What Can Victims of Piracy Do?


QUESTION:
I've been overtaken on the high seas by a band of marauders flying a skull and crossbones - Oh wait a second, that was a different life. But I did buy a used laptop on Ebay running pirated XP-Pro software. I found this out because I had automatic update turned on and the Microsoft site informed me that this was the case. Further, I would no longer receive security patches leaving my machine vulnerable. The only "fix" offered was to purchase a legal copy of XP-Pro from the Microsoft update site.

I suggested that Microsoft go after the perpetrator (who is probably still in business) rather than the victim. I felt that by doing this they would provide a service to themselves, Ebay and the folks who shop on Ebay. No response.

I don't expect you to tell me why Microsoft prefers persecuting victims rather than perpetrators - I think I know the answer; it's easier and they have leverage. But how about moving a downgrade copy of the OS from one machine to the other? Does that expose me to potential problems? Is there anything special I need to do so that it will be recognized as legal?
-- Pete

ANSWER:
You probably aren't going to like my response, but actually, both you and Microsoft are victims of software piracy in this case. To say Microsoft is "persecuting" you is like saying your bank is persecuting you if they refuse to accept a counterfeit bill that you try to deposit just because someone passed you the bill without your knowledge. If you tried telling the bank that they should credit your account anyway and go after the perpetrator to get their money back, you'd get the same response.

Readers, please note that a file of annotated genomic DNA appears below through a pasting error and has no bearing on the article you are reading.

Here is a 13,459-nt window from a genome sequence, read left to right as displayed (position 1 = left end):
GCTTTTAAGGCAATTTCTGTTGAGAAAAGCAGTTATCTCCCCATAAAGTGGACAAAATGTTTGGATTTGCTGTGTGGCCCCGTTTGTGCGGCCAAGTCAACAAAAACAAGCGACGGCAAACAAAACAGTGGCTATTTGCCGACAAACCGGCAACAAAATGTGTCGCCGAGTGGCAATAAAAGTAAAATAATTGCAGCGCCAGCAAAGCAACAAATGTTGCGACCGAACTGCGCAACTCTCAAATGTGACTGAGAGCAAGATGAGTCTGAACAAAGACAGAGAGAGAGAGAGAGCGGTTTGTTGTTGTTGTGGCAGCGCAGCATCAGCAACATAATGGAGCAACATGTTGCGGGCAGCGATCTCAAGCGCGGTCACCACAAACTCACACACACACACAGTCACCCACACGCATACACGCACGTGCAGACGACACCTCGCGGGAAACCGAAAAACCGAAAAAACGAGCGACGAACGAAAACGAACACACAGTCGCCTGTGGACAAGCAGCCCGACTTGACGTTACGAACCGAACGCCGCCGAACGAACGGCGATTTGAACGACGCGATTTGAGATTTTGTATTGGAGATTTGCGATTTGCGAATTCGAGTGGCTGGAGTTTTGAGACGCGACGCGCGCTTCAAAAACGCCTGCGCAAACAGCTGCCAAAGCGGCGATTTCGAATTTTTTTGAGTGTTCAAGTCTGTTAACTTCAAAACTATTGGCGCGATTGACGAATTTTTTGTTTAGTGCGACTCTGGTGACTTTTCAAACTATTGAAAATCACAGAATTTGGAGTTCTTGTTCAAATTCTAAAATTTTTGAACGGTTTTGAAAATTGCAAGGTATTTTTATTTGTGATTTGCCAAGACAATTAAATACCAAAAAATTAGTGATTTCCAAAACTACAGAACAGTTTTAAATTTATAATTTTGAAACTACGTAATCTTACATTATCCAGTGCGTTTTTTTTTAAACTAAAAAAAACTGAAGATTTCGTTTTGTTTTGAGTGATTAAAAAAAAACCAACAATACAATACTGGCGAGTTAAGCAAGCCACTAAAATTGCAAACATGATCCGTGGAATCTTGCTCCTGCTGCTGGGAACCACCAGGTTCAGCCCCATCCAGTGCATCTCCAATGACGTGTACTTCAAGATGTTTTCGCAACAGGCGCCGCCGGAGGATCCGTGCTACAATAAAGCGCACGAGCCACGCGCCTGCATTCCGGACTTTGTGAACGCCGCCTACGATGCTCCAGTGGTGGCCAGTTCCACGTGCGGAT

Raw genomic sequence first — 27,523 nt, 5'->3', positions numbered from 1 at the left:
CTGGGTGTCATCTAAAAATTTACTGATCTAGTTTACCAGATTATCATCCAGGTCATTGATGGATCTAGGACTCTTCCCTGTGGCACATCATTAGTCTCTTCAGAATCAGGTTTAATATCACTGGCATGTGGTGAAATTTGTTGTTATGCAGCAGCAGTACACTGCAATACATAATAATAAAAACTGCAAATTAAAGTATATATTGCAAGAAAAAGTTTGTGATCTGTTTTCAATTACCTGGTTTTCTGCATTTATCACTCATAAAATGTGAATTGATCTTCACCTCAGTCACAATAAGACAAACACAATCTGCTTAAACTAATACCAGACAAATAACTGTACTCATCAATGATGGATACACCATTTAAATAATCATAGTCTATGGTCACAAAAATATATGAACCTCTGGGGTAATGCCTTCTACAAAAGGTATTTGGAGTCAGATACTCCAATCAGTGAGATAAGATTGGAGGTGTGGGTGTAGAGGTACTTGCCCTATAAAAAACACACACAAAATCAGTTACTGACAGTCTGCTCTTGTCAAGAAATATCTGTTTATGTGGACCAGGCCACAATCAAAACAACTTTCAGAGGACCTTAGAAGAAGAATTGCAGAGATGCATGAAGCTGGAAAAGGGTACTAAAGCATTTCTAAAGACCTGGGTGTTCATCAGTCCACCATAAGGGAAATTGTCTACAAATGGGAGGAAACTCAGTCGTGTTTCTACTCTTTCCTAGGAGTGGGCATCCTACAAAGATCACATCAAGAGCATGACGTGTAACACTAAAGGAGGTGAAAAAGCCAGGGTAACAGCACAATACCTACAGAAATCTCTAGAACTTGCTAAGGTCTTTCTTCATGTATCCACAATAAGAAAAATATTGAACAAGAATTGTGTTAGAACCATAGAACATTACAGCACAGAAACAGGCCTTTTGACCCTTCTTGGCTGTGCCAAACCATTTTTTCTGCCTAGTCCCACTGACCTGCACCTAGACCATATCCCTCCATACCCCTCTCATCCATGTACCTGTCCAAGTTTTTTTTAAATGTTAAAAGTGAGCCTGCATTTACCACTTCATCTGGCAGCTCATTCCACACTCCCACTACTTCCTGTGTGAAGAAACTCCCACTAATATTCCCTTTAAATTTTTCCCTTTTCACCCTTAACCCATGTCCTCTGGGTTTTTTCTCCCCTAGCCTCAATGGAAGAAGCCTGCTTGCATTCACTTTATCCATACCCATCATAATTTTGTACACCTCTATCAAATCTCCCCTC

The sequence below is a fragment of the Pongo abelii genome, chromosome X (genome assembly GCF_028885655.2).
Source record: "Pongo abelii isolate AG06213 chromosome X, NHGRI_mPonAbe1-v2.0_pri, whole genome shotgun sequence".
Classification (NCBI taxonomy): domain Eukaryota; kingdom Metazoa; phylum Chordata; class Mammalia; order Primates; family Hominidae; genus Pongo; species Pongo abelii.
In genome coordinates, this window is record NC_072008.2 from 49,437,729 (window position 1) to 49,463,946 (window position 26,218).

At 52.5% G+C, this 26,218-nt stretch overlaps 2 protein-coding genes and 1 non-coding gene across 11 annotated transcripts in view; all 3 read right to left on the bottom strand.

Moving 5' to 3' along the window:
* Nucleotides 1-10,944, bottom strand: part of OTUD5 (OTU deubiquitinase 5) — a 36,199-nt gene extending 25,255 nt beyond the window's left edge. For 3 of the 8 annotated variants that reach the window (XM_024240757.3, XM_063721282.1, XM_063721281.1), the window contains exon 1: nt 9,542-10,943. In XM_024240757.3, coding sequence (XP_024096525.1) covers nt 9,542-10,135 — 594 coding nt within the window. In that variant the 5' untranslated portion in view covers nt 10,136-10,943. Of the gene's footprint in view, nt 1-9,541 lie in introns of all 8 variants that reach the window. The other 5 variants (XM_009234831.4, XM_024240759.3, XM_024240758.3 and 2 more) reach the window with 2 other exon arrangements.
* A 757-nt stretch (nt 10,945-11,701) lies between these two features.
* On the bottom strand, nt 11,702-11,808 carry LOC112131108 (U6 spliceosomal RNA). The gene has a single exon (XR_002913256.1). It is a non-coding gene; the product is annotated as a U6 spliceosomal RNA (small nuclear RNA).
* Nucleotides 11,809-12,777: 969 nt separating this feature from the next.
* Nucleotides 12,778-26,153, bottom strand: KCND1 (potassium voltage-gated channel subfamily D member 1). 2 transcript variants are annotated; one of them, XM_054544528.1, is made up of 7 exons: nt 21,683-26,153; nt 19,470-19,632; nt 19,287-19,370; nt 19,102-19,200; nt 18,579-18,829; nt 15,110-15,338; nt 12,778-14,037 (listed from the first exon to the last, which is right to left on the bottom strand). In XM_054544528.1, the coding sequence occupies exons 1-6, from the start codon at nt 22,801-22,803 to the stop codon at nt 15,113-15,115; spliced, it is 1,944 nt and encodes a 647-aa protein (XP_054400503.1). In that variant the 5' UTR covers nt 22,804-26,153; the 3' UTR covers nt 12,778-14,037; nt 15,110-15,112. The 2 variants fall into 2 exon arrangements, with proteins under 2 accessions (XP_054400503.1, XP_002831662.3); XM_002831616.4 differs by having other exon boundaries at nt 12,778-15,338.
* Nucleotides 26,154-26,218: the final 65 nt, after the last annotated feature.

All that aside, Microsoft makes security patches available to all Windows users whether or not their systems pass the validation test. That's because having unpatched computers out there poses a danger to everyone. But if your system can't be validated, you'll have to download and install the patches manually instead of getting them automatically through Windows Update.

If you got a copy of the XP software with the laptop, you can send it in to Microsoft and fill out a piracy report telling them where you bought it, and they'll send you a valid copy of Windows at no charge. If you don't have a copy of the CD or proof of purchase, you can still fill out the piracy report and get a copy at a slightly discounted price.

No, it's not fair that you didn't get what you thought you were paying for when you bought the laptop, but keep in mind that it was the eBay seller who treated you unfairly. As always when buying used goods or items from venues like this, buyers should beware. Depending on your state laws, you might be able to inexpensively file a suit in small claims court against the seller.

WXPnews Archives